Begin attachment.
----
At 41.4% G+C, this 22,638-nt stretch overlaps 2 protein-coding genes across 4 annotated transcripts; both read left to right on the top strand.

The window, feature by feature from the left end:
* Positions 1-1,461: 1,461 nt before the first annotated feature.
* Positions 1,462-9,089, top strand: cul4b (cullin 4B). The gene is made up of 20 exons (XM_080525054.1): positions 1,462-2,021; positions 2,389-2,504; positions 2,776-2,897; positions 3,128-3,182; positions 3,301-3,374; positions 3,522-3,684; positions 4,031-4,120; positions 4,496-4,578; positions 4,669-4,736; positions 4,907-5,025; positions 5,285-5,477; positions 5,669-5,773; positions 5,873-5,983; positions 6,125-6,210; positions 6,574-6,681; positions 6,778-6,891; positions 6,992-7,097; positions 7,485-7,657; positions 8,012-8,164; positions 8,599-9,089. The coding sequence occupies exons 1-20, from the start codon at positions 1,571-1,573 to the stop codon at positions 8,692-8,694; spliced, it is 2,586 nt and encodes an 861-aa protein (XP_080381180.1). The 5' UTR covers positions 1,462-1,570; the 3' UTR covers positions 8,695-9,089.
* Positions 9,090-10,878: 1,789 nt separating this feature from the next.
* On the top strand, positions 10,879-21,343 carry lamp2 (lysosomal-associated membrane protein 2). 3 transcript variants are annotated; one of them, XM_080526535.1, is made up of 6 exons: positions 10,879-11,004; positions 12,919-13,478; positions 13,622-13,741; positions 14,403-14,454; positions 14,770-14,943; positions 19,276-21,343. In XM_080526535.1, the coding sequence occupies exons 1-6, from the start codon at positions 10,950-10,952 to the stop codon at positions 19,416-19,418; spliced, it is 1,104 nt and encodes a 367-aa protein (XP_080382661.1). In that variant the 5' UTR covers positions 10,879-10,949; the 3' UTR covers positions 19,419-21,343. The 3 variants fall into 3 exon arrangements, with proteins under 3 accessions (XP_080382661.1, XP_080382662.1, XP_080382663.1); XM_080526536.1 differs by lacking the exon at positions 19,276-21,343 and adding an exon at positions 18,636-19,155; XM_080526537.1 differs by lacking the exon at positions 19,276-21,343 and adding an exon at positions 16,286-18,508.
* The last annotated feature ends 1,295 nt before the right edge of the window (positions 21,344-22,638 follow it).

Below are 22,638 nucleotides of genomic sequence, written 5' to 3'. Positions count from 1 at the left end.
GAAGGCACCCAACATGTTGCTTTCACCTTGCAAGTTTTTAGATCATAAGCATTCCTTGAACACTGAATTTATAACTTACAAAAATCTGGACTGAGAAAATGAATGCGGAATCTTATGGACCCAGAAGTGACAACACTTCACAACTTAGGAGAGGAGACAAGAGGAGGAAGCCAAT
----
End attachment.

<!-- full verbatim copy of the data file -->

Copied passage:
At 41.4% G+C, this 22,638-nt stretch overlaps 2 protein-coding genes across 4 annotated transcripts; both read left to right on the top strand.

The window, feature by feature from the left end:
* Positions 1-1,461: 1,461 nt before the first annotated feature.
* Positions 1,462-9,089, top strand: cul4b (cullin 4B). The gene is made up of 20 exons (XM_080525054.1): positions 1,462-2,021; positions 2,389-2,504; positions 2,776-2,897; positions 3,128-3,182; positions 3,301-3,374; positions 3,522-3,684; positions 4,031-4,120; positions 4,496-4,578; positions 4,669-4,736; positions 4,907-5,025; positions 5,285-5,477; positions 5,669-5,773; positions 5,873-5,983; positions 6,125-6,210; positions 6,574-6,681; positions 6,778-6,891; positions 6,992-7,097; positions 7,485-7,657; positions 8,012-8,164; positions 8,599-9,089. The coding sequence occupies exons 1-20, from the start codon at positions 1,571-1,573 to the stop codon at positions 8,692-8,694; spliced, it is 2,586 nt and encodes an 861-aa protein (XP_080381180.1). The 5' UTR covers positions 1,462-1,570; the 3' UTR covers positions 8,695-9,089.
* Positions 9,090-10,878: 1,789 nt separating this feature from the next.
* On the top strand, positions 10,879-21,343 carry lamp2 (lysosomal-associated membrane protein 2). 3 transcript variants are annotated; one of them, XM_080526535.1, is made up of 6 exons: positions 10,879-11,004; positions 12,919-13,478; positions 13,622-13,741; positions 14,403-14,454; positions 14,770-14,943; positions 19,276-21,343. In XM_080526535.1, the coding sequence occupies exons 1-6, from the start codon at positions 10,950-10,952 to the stop codon at positions 19,416-19,418; spliced, it is 1,104 nt and encodes a 367-aa protein (XP_080382661.1). In that variant the 5' UTR covers positions 10,879-10,949; the 3' UTR covers positions 19,419-21,343. The 3 variants fall into 3 exon arrangements, with proteins under 3 accessions (XP_080382661.1, XP_080382662.1, XP_080382663.1); XM_080526536.1 differs by lacking the exon at positions 19,276-21,343 and adding an exon at positions 18,636-19,155; XM_080526537.1 differs by lacking the exon at positions 19,276-21,343 and adding an exon at positions 16,286-18,508.
* The last annotated feature ends 1,295 nt before the right edge of the window (positions 21,344-22,638 follow it).

Below are 22,638 nucleotides of genomic sequence, written 5' to 3'. Positions count from 1 at the left end.
GAAGGCACCCAACATGTTGCTTTCACCTTGCAAGTTTTTAGATCATAAGCATTCCTTGAACACTGAATTTATAACTTACAAAAATCTGGACTGAGAAAATGAATGCGGAATCTTATGGACCCAGAAGTGACAACACTTCACAACTTAGGAGAGGAGACAAGAGGAGGAAGCCAAT